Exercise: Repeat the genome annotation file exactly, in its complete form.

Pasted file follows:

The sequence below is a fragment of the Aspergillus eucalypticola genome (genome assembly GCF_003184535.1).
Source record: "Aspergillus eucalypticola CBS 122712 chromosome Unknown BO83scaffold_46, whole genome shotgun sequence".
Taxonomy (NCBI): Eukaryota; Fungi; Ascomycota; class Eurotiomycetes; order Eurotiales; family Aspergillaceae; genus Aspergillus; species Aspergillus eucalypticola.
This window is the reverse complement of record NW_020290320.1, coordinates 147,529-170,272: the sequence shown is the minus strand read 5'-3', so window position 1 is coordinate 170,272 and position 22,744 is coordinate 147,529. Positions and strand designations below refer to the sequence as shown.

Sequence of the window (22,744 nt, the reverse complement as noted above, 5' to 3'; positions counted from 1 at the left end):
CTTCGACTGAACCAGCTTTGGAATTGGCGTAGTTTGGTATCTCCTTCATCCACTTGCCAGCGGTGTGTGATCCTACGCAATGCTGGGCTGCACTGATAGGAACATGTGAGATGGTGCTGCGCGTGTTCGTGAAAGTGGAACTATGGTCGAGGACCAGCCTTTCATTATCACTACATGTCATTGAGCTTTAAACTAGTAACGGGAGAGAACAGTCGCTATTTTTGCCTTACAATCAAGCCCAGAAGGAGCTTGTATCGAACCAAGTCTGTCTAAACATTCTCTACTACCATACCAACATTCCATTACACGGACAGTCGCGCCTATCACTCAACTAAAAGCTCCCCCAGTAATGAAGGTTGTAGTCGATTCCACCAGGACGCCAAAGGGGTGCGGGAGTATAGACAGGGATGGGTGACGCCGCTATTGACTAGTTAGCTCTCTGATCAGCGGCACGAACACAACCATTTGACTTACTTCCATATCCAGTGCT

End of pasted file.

The sequence below is a fragment of the Aspergillus eucalypticola genome (genome assembly GCF_003184535.1).
Source record: "Aspergillus eucalypticola CBS 122712 chromosome Unknown BO83scaffold_46, whole genome shotgun sequence".
Taxonomy (NCBI): Eukaryota; Fungi; Ascomycota; class Eurotiomycetes; order Eurotiales; family Aspergillaceae; genus Aspergillus; species Aspergillus eucalypticola.
This window is the reverse complement of record NW_020290320.1, coordinates 147,529-170,272: the sequence shown is the minus strand read 5'-3', so window position 1 is coordinate 170,272 and position 22,744 is coordinate 147,529. Positions and strand designations below refer to the sequence as shown.

Sequence of the window (22,744 nt, the reverse complement as noted above, 5' to 3'; positions counted from 1 at the left end):
CTTCGACTGAACCAGCTTTGGAATTGGCGTAGTTTGGTATCTCCTTCATCCACTTGCCAGCGGTGTGTGATCCTACGCAATGCTGGGCTGCACTGATAGGAACATGTGAGATGGTGCTGCGCGTGTTCGTGAAAGTGGAACTATGGTCGAGGACCAGCCTTTCATTATCACTACATGTCATTGAGCTTTAAACTAGTAACGGGAGAGAACAGTCGCTATTTTTGCCTTACAATCAAGCCCAGAAGGAGCTTGTATCGAACCAAGTCTGTCTAAACATTCTCTACTACCATACCAACATTCCATTACACGGACAGTCGCGCCTATCACTCAACTAAAAGCTCCCCCAGTAATGAAGGTTGTAGTCGATTCCACCAGGACGCCAAAGGGGTGCGGGAGTATAGACAGGGATGGGTGACGCCGCTATTGACTAGTTAGCTCTCTGATCAGCGGCACGAACACAACCATTTGACTTACTTCCATATCCAGTGCT